At Railroad Pass on U.S. Highway 95 approaching Boulder City In Nevada and northbound as well, the state paved over the old unused U.P. crossing, we all knew the line was out of service, but the state did not apply the "exempt" tag for a few months. We were still required to stop even though the tracks had been paved over. This was due to the fact that the "exempt" sign was not there. The cantilever lights are still there, but not used. I'm talking about driving 45 foot MCI, Van Hool and Setra tour buses. I was with Arrow Stage Lines for many years before, during and after my years with Amtrak. I was also a driving instructor and taught all my students that unless there's an "exempt" sign you stop, unless you're empty. The "exempt" thing is nationwide from my experience. One of our drivers got stopped on highway 95 for not stopping. No citation, but he got a warning. A week later up came the exempt signs. One particularly bad place is where Ca. highway 58 crosses the BNSF west of Barstow and a little east of Boron California. Even with a special lane created for buses and fuel trucks to stop, it's pretty nasty with traffic going by you at 60+ mph. I always started slowing down with my emergency flashers on at least 1/2 mile before it.



Date: 11/16/12 08:17
Re: Question about buses stopping at RR crossings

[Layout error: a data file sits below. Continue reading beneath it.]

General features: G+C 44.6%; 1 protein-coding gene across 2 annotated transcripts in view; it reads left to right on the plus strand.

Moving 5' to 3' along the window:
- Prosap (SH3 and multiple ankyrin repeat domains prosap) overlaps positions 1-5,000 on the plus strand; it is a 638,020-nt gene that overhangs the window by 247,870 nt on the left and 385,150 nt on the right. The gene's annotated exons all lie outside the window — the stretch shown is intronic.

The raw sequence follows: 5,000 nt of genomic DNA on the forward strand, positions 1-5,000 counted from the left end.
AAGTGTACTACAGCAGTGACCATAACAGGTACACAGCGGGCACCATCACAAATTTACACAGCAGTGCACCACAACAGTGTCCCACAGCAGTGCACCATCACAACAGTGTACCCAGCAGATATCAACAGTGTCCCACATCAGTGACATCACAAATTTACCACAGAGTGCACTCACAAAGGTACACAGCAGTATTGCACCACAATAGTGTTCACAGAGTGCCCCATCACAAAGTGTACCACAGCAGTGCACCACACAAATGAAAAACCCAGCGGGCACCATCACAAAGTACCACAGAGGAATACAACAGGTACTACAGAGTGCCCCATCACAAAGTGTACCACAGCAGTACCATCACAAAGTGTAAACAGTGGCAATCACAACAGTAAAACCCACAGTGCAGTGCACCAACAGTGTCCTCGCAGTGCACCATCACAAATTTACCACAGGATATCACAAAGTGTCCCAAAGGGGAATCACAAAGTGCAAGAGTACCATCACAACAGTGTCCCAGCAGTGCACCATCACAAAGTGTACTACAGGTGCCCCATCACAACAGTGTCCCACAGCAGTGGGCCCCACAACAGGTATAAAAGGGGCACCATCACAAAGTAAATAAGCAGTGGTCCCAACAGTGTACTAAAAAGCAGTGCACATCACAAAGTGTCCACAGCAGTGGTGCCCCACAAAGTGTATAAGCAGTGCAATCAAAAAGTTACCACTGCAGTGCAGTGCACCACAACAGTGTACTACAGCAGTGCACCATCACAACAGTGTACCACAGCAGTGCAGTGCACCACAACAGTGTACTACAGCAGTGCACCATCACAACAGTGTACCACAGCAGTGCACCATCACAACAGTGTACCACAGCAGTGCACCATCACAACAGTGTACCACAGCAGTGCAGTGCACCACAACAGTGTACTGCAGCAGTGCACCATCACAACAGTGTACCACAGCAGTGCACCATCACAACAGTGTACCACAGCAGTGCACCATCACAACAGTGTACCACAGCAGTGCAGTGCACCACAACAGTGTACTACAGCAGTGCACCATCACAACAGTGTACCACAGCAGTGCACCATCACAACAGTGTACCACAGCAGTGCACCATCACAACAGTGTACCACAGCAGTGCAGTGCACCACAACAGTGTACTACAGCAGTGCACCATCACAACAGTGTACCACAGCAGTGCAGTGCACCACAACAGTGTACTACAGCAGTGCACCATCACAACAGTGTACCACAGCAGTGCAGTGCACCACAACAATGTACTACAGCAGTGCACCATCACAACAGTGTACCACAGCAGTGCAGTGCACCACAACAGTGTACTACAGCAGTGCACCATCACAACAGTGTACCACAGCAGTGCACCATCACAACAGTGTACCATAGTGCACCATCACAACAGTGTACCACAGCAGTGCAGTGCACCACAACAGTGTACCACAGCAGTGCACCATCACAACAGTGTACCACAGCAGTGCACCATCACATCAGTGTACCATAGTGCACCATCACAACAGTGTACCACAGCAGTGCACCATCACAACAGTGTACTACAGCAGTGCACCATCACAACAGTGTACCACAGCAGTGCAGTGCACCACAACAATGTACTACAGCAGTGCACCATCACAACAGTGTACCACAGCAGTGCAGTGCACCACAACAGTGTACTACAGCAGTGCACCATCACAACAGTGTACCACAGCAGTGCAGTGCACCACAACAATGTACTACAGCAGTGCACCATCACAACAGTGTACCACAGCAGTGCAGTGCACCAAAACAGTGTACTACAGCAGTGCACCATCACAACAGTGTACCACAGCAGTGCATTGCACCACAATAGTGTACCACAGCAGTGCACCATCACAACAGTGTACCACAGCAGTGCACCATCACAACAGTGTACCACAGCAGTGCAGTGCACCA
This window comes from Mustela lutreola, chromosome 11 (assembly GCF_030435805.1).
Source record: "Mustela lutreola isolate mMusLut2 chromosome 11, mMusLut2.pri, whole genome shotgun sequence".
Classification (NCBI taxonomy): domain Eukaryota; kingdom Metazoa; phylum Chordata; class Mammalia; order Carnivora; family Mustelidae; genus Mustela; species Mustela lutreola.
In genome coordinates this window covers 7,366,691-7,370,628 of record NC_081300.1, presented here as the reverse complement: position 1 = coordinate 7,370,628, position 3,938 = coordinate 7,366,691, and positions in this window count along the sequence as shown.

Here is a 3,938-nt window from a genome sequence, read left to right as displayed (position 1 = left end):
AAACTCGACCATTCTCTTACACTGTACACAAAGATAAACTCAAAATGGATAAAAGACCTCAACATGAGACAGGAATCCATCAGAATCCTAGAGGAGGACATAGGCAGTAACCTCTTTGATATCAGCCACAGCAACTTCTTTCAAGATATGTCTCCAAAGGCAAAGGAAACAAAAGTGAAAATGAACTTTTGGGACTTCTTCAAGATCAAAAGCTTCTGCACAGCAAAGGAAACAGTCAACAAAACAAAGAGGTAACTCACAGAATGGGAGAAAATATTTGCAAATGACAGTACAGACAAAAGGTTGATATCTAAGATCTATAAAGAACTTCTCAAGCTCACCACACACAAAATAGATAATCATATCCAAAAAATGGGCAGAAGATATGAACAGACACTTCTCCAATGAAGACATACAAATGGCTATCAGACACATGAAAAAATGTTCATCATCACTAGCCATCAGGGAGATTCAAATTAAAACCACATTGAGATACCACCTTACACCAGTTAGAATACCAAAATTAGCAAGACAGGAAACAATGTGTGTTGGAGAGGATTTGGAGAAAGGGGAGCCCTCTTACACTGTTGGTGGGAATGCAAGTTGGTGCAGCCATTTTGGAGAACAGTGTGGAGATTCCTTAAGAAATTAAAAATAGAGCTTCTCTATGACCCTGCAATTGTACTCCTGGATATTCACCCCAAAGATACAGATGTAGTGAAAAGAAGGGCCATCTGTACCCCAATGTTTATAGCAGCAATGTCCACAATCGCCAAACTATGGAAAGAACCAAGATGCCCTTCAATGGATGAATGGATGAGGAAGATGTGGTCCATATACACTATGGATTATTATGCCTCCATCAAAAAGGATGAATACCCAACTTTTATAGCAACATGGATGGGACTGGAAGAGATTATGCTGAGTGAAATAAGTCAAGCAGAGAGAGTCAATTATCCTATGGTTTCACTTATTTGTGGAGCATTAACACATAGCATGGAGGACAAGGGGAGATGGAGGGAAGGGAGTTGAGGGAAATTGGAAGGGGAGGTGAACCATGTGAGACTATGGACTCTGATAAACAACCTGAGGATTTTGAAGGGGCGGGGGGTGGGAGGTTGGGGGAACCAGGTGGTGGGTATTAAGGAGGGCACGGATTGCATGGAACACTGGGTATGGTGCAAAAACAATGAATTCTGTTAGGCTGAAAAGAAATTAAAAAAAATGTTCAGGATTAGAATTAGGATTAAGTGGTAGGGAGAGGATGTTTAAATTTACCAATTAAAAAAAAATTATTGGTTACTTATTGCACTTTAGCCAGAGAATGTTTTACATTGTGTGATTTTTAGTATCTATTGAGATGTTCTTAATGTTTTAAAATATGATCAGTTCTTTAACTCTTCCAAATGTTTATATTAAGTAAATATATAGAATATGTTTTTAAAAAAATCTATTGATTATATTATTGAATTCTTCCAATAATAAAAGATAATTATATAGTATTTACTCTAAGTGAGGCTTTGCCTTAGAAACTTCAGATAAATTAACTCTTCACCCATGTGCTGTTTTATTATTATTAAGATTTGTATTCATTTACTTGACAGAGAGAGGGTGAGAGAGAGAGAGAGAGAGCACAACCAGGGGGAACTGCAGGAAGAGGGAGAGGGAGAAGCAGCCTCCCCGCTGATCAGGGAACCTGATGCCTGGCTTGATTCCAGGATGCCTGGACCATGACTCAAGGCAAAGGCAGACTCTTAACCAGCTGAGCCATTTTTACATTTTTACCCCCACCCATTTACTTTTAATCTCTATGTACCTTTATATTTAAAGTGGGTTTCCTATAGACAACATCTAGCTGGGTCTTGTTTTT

Author: cjvrr

HRGX, you beat me to it. That is from the MUTCD...the traffic engineer's bible so to speak.

CV the civil E in NJ



Date: 11/16/12 11:58
Re: Question about buses stopping at RR crossings
Author: jerryheng

In Ohio, read the Ohio code at http://codes.ohio.gov/orc/4511.63:

Seems pretty straight-forward to me. Patch, do you remember this article from 2005? http://www.toledoblade.com/frontpage/2005/06/20/U-S-6-24-rail-crossing-likely-to-get-exemption.html - Jerry

toledopatch Wrote:
-------------------------------------------------------
> In Ohio, an EXEMPT sign relieves all vehicles that
> would otherwise have to "stop and check" of having
> to do so, including school buses. Exempt crossings
> are typically on busy roads where the track has
> little or no train traffic, such as the Maumee &
> Western crossing of US 6/24 on the east side of
> Napoleon...



Date: 11/16/12 12:15
Re: Question about buses stopping at RR crossings
Author: a737flyer

I believe the sign has to state "Exempt"



Date: 11/16/12 13:25
Re: Question about buses stopping at RR crossings
Author: Lackawanna484

a737flyer Wrote:
-------------------------------------------------------
> I believe the sign has to state "Exempt"